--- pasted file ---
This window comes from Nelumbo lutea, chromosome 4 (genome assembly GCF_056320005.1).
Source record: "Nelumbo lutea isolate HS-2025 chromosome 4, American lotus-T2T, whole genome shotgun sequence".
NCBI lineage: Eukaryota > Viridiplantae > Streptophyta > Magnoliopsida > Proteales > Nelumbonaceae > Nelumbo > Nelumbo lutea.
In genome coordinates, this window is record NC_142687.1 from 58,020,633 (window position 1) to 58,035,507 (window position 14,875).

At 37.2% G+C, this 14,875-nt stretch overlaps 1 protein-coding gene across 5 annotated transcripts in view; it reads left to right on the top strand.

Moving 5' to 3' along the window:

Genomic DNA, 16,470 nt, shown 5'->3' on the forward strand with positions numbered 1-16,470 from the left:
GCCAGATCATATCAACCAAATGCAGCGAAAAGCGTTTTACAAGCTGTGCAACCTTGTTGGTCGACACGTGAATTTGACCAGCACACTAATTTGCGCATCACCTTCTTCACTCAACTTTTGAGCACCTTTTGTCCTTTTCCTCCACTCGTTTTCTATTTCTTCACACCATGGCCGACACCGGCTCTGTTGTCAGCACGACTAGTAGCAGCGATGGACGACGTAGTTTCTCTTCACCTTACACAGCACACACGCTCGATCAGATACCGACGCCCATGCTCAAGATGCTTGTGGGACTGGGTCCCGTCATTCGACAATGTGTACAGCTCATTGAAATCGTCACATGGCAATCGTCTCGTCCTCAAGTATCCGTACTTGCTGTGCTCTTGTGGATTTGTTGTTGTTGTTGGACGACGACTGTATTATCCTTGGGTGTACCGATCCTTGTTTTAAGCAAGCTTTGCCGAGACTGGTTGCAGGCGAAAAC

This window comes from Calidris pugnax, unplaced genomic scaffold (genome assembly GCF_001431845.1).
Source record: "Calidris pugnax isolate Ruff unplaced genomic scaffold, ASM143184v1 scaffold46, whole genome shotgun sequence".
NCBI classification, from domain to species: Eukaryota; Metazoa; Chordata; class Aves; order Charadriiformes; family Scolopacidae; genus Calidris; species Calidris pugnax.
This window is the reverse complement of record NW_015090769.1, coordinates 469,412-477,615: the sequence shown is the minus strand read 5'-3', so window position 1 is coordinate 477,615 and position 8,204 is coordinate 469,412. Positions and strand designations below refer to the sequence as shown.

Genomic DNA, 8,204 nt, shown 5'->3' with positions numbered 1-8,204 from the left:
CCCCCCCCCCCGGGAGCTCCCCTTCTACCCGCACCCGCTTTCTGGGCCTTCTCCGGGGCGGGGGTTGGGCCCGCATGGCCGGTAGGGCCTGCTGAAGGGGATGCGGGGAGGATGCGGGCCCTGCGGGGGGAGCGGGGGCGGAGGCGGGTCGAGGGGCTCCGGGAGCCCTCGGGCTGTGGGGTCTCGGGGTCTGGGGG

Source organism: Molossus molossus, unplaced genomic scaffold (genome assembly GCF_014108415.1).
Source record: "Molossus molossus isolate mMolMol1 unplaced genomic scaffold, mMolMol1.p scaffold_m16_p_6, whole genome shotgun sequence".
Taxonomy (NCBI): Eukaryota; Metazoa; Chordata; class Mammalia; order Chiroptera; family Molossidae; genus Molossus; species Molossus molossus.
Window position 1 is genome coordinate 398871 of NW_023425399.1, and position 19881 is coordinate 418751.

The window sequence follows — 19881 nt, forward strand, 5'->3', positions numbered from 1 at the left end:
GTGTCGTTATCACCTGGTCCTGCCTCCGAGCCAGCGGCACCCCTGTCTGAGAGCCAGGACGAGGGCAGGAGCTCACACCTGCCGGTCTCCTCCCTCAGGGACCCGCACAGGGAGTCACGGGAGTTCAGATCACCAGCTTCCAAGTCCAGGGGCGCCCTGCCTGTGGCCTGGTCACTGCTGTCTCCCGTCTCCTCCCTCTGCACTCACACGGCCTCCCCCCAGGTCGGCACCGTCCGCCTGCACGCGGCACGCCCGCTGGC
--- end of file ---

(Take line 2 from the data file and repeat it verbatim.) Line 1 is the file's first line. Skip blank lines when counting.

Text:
Source record: "Nelumbo lutea isolate HS-2025 chromosome 4, American lotus-T2T, whole genome shotgun sequence".